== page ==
I had a conversation a while back with a friend going through crisis. I asked what could’ve been done differently, or if there was one thing that maybe was the start of trouble. The answer was “I guess there were a lot of times I should’ve zigged instead of zagged”.
I get that. I wholeheartedly get that.
Oftentimes I lead with my heart and not my head. It gets me in trouble way more times than I care to admit, but it comes from a good place.
Through Matt’s diagnosis and treatment, I was full of so much hope. I refused to believe he was going to die, despite the statistics and specifics about his case right there in front of me. One of my biggest regrets is that I made him think he could beat it, too. I was his constant cheerleader, always building him up for the next step. And he just kept trying and trying, because I wanted him to.
And that was when I zigged when I should’ve zagged.
I unknowingly put pressure on him because I believed that there was nothing he couldn’t do. I believed that with a good attitude and a smile, he could push through. And push through he did.
In the last few weeks of his life, when the decision to die on hospice was made, we had a lot of sacred conversations. A lot of what we talked about I will never share. It’s just for us. But I asked him if we did all we could’ve done. He looked at me with the bluest eyes ever and told me he wished he never would’ve even done chemo. He believed that his time on earth was the same whether he received treatment or not, and treatment broke him. It hurt my heart to hear him say those words because I knew the only reason he fought as hard as he did was for us.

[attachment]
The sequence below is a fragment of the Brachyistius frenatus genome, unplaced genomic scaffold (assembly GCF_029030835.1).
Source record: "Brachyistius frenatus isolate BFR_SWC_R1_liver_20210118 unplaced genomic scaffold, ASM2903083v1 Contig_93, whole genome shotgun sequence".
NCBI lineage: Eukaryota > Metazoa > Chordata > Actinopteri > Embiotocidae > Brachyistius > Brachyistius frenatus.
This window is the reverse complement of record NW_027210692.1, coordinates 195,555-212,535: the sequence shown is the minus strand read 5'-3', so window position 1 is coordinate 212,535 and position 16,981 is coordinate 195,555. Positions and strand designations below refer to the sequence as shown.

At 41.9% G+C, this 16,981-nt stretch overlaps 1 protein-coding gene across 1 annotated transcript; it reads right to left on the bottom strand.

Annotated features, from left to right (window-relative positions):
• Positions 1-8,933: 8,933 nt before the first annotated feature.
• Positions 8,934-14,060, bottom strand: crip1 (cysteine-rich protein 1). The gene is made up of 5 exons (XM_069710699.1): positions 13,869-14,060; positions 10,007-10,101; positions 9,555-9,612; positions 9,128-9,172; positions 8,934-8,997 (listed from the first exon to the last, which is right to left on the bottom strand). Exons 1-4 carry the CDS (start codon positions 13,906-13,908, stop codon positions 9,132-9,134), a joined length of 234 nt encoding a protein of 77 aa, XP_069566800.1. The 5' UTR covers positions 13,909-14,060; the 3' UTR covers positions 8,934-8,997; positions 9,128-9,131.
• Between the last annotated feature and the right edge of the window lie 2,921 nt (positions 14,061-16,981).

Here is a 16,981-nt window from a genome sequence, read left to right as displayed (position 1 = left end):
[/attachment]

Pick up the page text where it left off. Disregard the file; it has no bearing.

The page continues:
That’s love, sacrificing your comfort to be there for someone else. But it’s a horrible way to die.
Since Matt died in August, I have tried to make decisions I wouldn’t regret.
I have failed miserably. I’m so full of emotions and love that I have nowhere to put and fear and doubt and energy and sadness that it clouds my judgement. I’m leading with my heart and not my head, because my heart is much stronger right now. I feel alone in a room full of people. For a year and a half my life was one big cancer fighting adrenaline rush. I find myself chasing that adrenaline rush and coming up short.
I’m sad. That’s hard to type, but I am.
When I’m completely overwhelmed I think about our easy life in Atlanta. We were so happy. We spent weekends in parks at festivals and loved every minute of it. I don’t know why we ever thought it was a good idea to leave our urban paradise.
We zigged when we should’ve zagged.
Right now I’m focused on surviving this season of life. Right now it’s cold, dark, rainy, and depressing. but spring is coming. And I’m ready for sunshine and peace.